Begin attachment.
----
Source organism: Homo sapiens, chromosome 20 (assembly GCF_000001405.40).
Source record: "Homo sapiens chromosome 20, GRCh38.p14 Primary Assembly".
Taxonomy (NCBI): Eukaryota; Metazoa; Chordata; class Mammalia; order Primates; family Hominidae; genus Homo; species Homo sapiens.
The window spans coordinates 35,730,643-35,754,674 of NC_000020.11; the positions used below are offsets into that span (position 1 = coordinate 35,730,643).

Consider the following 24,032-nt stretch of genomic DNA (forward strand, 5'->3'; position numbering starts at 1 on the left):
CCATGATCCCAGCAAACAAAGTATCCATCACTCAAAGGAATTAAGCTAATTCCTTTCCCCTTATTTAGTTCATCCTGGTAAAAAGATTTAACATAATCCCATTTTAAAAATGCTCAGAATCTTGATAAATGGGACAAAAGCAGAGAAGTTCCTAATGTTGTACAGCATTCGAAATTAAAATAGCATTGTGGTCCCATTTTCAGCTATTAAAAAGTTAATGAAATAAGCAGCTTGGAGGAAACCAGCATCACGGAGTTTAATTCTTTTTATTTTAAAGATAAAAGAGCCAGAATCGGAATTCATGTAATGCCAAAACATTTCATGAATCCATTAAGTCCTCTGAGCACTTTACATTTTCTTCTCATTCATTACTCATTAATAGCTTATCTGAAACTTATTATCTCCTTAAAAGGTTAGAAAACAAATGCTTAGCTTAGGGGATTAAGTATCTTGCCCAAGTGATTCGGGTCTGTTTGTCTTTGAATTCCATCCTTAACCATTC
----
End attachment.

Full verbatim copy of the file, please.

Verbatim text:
Source organism: Homo sapiens, chromosome 20 (assembly GCF_000001405.40).
Source record: "Homo sapiens chromosome 20, GRCh38.p14 Primary Assembly".
Taxonomy (NCBI): Eukaryota; Metazoa; Chordata; class Mammalia; order Primates; family Hominidae; genus Homo; species Homo sapiens.
The window spans coordinates 35,730,643-35,754,674 of NC_000020.11; the positions used below are offsets into that span (position 1 = coordinate 35,730,643).

Consider the following 24,032-nt stretch of genomic DNA (forward strand, 5'->3'; position numbering starts at 1 on the left):
CCATGATCCCAGCAAACAAAGTATCCATCACTCAAAGGAATTAAGCTAATTCCTTTCCCCTTATTTAGTTCATCCTGGTAAAAAGATTTAACATAATCCCATTTTAAAAATGCTCAGAATCTTGATAAATGGGACAAAAGCAGAGAAGTTCCTAATGTTGTACAGCATTCGAAATTAAAATAGCATTGTGGTCCCATTTTCAGCTATTAAAAAGTTAATGAAATAAGCAGCTTGGAGGAAACCAGCATCACGGAGTTTAATTCTTTTTATTTTAAAGATAAAAGAGCCAGAATCGGAATTCATGTAATGCCAAAACATTTCATGAATCCATTAAGTCCTCTGAGCACTTTACATTTTCTTCTCATTCATTACTCATTAATAGCTTATCTGAAACTTATTATCTCCTTAAAAGGTTAGAAAACAAATGCTTAGCTTAGGGGATTAAGTATCTTGCCCAAGTGATTCGGGTCTGTTTGTCTTTGAATTCCATCCTTAACCATTC